Bug or Feature?

Stephan Diehl stephan.diehlNOSPAM at gmx.net
Tue Nov 25 16:04:57 CET 2003

```Dang Griffith wrote:

> On Mon, 24 Nov 2003 19:35:51 +0100, Stephan Diehl
> <stephan.diehlNOSPAM at gmx.net> wrote:
>
>>Dang Griffith wrote:
>>
>>> On Mon, 24 Nov 2003 18:13:34 +0100, Stephan Diehl
>>> <stephan.diehlNOSPAM at gmx.net> wrote:
>>>
>>> ...
>>>>This is probably more a theoretical question, but if I decide to have an
>>>>operation within one specific domain, I want the result in that domain
>>>>too. Otherwise, there would be no point at all to define such a numeric
>>>>class at all.
>>>>
>>>>Stephan
>>>
>>> I understand what you're saying, but there's no universal rule that
>>> says that the result of operations between members of a set are also
>>> members of the set.  Obvious examples include division on the set of
>>> integers, and division over the set of real numbers, i.e.division by
>>> zero is not a real number.
>>>    --dang
>>
>>If we have a look at the mathematical definition of numbers, the
>>interesting thing is not the set of these numbers, but the set combined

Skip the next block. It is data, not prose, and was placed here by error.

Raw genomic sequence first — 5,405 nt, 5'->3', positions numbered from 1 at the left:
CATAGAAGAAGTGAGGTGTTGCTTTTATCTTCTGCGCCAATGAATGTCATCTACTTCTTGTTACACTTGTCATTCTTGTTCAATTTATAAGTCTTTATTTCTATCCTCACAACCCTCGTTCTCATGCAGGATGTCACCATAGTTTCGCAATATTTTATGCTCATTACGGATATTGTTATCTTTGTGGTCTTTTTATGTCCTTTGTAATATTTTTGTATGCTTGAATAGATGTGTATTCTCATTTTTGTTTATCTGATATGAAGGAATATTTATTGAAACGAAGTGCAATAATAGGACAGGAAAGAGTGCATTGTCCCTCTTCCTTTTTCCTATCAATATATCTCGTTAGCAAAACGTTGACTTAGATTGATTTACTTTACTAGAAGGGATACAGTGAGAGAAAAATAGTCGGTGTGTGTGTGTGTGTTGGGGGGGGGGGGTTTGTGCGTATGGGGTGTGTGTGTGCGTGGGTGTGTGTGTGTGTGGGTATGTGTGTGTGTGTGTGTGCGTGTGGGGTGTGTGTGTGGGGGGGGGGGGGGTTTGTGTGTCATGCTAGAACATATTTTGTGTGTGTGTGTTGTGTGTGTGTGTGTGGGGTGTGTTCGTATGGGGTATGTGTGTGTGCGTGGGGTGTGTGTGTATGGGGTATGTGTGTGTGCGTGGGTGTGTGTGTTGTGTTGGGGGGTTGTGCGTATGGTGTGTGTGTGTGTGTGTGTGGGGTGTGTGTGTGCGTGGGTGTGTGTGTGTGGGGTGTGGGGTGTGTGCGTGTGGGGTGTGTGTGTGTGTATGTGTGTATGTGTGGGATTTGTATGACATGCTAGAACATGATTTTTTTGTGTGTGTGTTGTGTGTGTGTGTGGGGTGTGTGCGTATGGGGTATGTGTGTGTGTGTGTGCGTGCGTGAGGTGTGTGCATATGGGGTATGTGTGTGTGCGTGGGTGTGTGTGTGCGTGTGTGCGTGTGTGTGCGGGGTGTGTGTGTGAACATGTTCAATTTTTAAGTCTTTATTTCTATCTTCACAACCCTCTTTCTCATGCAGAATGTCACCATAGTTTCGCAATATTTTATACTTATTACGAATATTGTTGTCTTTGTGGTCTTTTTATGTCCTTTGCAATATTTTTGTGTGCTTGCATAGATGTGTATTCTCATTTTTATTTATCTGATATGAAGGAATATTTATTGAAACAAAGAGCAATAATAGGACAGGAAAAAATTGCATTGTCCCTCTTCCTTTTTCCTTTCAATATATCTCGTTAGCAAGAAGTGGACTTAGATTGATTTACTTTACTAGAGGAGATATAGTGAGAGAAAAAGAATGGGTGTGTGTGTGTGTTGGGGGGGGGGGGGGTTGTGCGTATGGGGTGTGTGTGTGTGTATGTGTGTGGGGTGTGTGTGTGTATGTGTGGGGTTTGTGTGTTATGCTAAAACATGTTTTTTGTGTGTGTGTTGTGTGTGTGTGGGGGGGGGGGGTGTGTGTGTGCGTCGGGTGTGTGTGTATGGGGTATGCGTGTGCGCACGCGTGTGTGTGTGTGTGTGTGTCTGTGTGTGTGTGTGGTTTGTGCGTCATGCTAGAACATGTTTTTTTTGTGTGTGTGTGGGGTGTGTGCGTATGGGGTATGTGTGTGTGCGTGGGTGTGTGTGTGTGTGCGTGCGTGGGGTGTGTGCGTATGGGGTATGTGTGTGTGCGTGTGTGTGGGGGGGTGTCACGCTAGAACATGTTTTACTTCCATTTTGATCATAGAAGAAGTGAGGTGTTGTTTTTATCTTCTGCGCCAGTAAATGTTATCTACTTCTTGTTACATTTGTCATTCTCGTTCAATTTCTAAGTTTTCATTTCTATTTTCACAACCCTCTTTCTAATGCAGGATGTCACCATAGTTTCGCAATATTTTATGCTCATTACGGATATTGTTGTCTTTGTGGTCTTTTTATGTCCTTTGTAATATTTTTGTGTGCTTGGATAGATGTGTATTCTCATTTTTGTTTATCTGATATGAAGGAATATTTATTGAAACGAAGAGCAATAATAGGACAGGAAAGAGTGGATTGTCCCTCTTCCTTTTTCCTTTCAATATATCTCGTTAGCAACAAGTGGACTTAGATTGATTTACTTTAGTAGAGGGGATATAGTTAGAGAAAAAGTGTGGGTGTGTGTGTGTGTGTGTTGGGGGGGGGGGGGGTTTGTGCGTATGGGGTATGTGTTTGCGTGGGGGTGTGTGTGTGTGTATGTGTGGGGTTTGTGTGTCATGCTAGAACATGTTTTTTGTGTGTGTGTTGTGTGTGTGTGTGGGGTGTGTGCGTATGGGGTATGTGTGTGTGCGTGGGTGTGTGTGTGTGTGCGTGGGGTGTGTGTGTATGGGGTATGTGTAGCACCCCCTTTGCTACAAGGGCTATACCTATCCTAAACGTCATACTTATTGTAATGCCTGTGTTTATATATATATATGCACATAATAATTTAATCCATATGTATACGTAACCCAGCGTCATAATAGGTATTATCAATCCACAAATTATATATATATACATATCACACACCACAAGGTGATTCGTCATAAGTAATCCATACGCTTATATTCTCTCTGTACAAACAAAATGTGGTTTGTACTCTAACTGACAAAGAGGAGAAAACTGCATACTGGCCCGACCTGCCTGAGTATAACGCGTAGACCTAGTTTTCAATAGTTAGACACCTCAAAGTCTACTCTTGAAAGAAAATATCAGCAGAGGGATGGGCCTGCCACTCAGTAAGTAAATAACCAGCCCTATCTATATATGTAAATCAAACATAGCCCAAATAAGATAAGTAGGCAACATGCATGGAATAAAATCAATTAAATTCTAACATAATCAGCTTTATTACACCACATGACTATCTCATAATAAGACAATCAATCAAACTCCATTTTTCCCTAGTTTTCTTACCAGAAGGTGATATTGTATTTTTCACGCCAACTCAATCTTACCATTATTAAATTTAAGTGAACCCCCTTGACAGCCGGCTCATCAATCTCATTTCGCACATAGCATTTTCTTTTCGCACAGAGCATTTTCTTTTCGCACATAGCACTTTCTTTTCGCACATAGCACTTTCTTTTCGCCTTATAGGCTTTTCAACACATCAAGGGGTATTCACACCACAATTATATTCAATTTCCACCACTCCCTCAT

>>with some usefull operators (like addition and multiplication).
>>It is (mathematicaly speaking) not possible to have a result under these
>>operations that are outside the definition.
>>
>>In that sense, there IS this universal rule, you were talking about. (and
>>division by zero is just not allowed by definition).
>>
>>Stephan
> And for the set of whole numbers, some divisions are allowed, but any
> division that results in a fraction would not be allowed.  By
> definition, i.e. a combination of operators and operands that result
> in a value not in the same domain is not a valid combination. It
> works, but seems circular.  :-)
>    --dang

You might have noticed, I was talking about Mathematics, not the imperfect
implementation of it in computers :-)
To have division as a meaningfull operation, the set in question must be a
group under the '*' operation (See for example
"http://en2.wikipedia.org/wiki/Group_(mathematics)" )
The point is, that division is the reverse operation to multiplication.

Cheers,  Stephan

```